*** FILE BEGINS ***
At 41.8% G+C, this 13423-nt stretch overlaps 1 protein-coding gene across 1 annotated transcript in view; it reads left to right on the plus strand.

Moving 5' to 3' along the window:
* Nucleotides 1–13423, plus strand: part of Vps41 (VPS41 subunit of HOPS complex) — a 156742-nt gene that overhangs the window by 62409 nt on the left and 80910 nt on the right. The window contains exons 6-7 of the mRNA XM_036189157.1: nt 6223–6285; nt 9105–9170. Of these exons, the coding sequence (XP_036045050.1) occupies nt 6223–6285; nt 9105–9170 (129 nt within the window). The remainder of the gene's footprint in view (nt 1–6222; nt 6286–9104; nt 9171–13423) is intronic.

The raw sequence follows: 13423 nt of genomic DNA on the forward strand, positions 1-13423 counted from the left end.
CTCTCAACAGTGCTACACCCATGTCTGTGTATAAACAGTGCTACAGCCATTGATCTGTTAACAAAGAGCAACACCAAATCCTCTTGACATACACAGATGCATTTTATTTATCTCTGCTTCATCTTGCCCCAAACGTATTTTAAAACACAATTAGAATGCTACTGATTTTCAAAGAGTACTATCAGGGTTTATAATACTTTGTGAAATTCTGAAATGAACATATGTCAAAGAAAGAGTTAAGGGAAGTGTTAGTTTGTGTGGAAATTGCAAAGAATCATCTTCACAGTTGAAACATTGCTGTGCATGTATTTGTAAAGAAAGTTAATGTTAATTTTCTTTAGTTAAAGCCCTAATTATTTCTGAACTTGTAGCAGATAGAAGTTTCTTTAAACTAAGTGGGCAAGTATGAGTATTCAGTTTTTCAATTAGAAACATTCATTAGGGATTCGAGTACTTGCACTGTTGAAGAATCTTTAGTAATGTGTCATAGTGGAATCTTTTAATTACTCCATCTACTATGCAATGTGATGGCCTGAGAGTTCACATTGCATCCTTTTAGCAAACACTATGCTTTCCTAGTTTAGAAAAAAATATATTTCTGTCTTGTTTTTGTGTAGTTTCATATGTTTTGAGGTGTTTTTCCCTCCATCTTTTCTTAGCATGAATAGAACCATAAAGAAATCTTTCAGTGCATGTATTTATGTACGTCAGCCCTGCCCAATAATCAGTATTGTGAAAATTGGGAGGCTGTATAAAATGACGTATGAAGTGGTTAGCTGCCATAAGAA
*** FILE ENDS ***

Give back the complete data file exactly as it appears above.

At 41.8% G+C, this 13423-nt stretch overlaps 1 protein-coding gene across 1 annotated transcript in view; it reads left to right on the plus strand.

Moving 5' to 3' along the window:
* Nucleotides 1–13423, plus strand: part of Vps41 (VPS41 subunit of HOPS complex) — a 156742-nt gene that overhangs the window by 62409 nt on the left and 80910 nt on the right. The window contains exons 6-7 of the mRNA XM_036189157.1: nt 6223–6285; nt 9105–9170. Of these exons, the coding sequence (XP_036045050.1) occupies nt 6223–6285; nt 9105–9170 (129 nt within the window). The remainder of the gene's footprint in view (nt 1–6222; nt 6286–9104; nt 9171–13423) is intronic.

The raw sequence follows: 13423 nt of genomic DNA on the forward strand, positions 1-13423 counted from the left end.
CTCTCAACAGTGCTACACCCATGTCTGTGTATAAACAGTGCTACAGCCATTGATCTGTTAACAAAGAGCAACACCAAATCCTCTTGACATACACAGATGCATTTTATTTATCTCTGCTTCATCTTGCCCCAAACGTATTTTAAAACACAATTAGAATGCTACTGATTTTCAAAGAGTACTATCAGGGTTTATAATACTTTGTGAAATTCTGAAATGAACATATGTCAAAGAAAGAGTTAAGGGAAGTGTTAGTTTGTGTGGAAATTGCAAAGAATCATCTTCACAGTTGAAACATTGCTGTGCATGTATTTGTAAAGAAAGTTAATGTTAATTTTCTTTAGTTAAAGCCCTAATTATTTCTGAACTTGTAGCAGATAGAAGTTTCTTTAAACTAAGTGGGCAAGTATGAGTATTCAGTTTTTCAATTAGAAACATTCATTAGGGATTCGAGTACTTGCACTGTTGAAGAATCTTTAGTAATGTGTCATAGTGGAATCTTTTAATTACTCCATCTACTATGCAATGTGATGGCCTGAGAGTTCACATTGCATCCTTTTAGCAAACACTATGCTTTCCTAGTTTAGAAAAAAATATATTTCTGTCTTGTTTTTGTGTAGTTTCATATGTTTTGAGGTGTTTTTCCCTCCATCTTTTCTTAGCATGAATAGAACCATAAAGAAATCTTTCAGTGCATGTATTTATGTACGTCAGCCCTGCCCAATAATCAGTATTGTGAAAATTGGGAGGCTGTATAAAATGACGTATGAAGTGGTTAGCTGCCATAAGAA